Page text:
Stringent measures have been put in place against poachers, including a new criminal statute introduced in 2019. This statute envisions penalties for illegal saiga catching, and the destruction, acquisition, storage, sale, import, export, shipment, and transportation of saiga or its derivatives, including horns. Punishment have also been stiffened for people resisting or assaulting park rangers, whose status has now been elevated to that equivalent to law enforcement representatives. In 2020, a court in Karaganda sentenced three men to life imprisonment for beating a gamekeeper to death a year earlier.
However, as saiga populations have surged, they have themselves become a problem. Last summer, amid extensive agricultural damage, the government proposed culling 80,000 saigas, a number that represents one-tenth of the western Kazakhstan population, for meat production. This plan has not been implemented and has faced resistance from animal rights activists.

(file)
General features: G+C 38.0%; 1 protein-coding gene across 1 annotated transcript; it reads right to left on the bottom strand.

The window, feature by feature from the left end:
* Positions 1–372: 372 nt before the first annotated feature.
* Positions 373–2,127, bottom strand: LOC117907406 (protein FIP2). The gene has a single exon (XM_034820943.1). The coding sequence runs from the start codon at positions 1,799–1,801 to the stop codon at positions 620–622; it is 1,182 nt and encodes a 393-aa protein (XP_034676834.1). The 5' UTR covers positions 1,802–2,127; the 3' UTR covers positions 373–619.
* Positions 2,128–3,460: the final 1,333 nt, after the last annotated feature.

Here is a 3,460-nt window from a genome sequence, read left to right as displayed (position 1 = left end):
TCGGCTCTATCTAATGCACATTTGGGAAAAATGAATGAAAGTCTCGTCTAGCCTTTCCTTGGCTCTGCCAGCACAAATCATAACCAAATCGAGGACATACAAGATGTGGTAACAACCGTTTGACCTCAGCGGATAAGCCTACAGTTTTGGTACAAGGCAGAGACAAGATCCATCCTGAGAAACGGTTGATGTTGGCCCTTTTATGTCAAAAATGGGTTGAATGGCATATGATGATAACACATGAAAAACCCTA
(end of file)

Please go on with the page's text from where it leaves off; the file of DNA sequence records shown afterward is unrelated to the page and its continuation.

Alyona Krivosheyeva, the director of conservation programs at the Kazakhstan Biodiversity Conservation Association, asserts that such drastic measures should only be taken after a thorough assessment of the actual damage caused by saigas. The claims from farmers lack concrete data.
Krivosheyeva stated: “We have only received complaints from farmers, but there is no tangible evidence quantifying the destruction of crops and pastures, just as there was none last year. This problem necessitates a comprehensive approach, including a detailed evaluation of the impact of wildlife on agriculture and a well-defined mechanism for sustainable saiga management.”